More than 150,000 federal employes-- just over 5 percent of the government's total work force--will be hit with a pay cut next month because of anti-double dipper legislation Congress passed last year to penalize people drawing two checks from Uncle Sam.
The law requires that the civilian federal salaries of military retirees be reduced by the dollar amount of any increase they get in retired military pay over the next three years.
U.S. retirees (civilian and military) got a cost-of-living raise effective the first of this month. The raises for survivor annuitants, disabled retirees and retirees who are 62 or older will be 3.9 percent. Nondisablity retirees under age 62 will get a 3.3 percent COLA.
The raises, which will go to 100,000 retirees in the Washington area, will be reflected in checks they get in early May.
Because military retirees' pensions are going up, their civilian federal salaries will be cut accordingly.
The Defense Department will advise agencies how much of a military pension increase each of their employes is getting. Agencies will translate that increase into an hourly rate and cut employes' civilian salaries by that amount.
This exercise, raising retired pay and cutting salary, will take place this year and again in 1984 (with the next retirees increase) and in 1985. Unless Congress extends the law, the civilian salaries of military retirees will be restored in 1986.
Legislators who wrote the temporary pay-pension offset figured, correctly, that it will save a lot of money. Estimates of the savings run into the millions of dollars. What they didn't figure on, or perhaps care about, was the time and money that will be lost in figuring out how big a raise retirees are getting and then translating that into an hourly pay cut.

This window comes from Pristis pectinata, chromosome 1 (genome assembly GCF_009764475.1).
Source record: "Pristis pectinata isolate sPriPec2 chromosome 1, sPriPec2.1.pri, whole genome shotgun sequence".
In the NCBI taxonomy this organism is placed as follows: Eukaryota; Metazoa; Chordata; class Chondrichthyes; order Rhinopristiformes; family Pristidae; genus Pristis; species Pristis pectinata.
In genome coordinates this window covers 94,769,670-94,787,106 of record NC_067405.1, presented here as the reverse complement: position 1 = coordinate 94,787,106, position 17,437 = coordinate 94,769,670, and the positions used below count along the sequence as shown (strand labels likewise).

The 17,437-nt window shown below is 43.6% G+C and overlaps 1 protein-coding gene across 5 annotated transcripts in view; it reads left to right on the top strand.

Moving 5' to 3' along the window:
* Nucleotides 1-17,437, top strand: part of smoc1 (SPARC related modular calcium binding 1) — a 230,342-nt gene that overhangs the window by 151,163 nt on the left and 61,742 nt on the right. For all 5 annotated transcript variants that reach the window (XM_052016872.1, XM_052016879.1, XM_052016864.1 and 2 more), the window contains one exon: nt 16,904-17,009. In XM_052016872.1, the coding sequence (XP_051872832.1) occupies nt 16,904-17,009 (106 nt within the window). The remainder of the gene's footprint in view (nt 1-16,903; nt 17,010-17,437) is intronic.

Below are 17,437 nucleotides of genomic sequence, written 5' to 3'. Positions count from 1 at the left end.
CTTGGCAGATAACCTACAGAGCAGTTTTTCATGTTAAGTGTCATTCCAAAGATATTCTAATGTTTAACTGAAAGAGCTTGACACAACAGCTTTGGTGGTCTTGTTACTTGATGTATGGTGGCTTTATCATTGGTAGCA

Most of the retired military personnel in government (128,009 as of last December) were enlisted men and women, not officers. Many of the officers (retired regulars) are already subject to the dual compensation act, which prevents them from getting full military retirement benefits while they are working as civil servants.
According to a study done by the Office of Personnel Management, the largest number of military retirees are with the U.S. Postal Service, which has 36,454. Next comes the Navy, 27,906, the Army, 27,273, and the Air Force, 22,202. The biggest percentage of military retirees working in a civilian federal agency is with the Marine Corps, where 12.1 percent (2,064) of all employes are military retirees.
Veterans Administration has 8,855 retired military working for it, Department of Transportation 2,914, and GSA 1,836. Agriculture has 1,768, Justice 1,333, Commerce 1,149 and Health and Human Services 1,763.
The OPM study did not include military retirees working for the FBI, National Security Agency, CIA, White House, the House and Senate, Tennessee Valley Authority, or the D.C. Government.
The National Taxpayers Union, which coined the word "double dipper" estimates that there are at least 200,000 military retires working in federal civilian jobs.
All the retirees--except those whose retirement is based on war-related or combat injury or disability--will be taking a pay cut next month to cancel out any increase in retired pay they will be getting.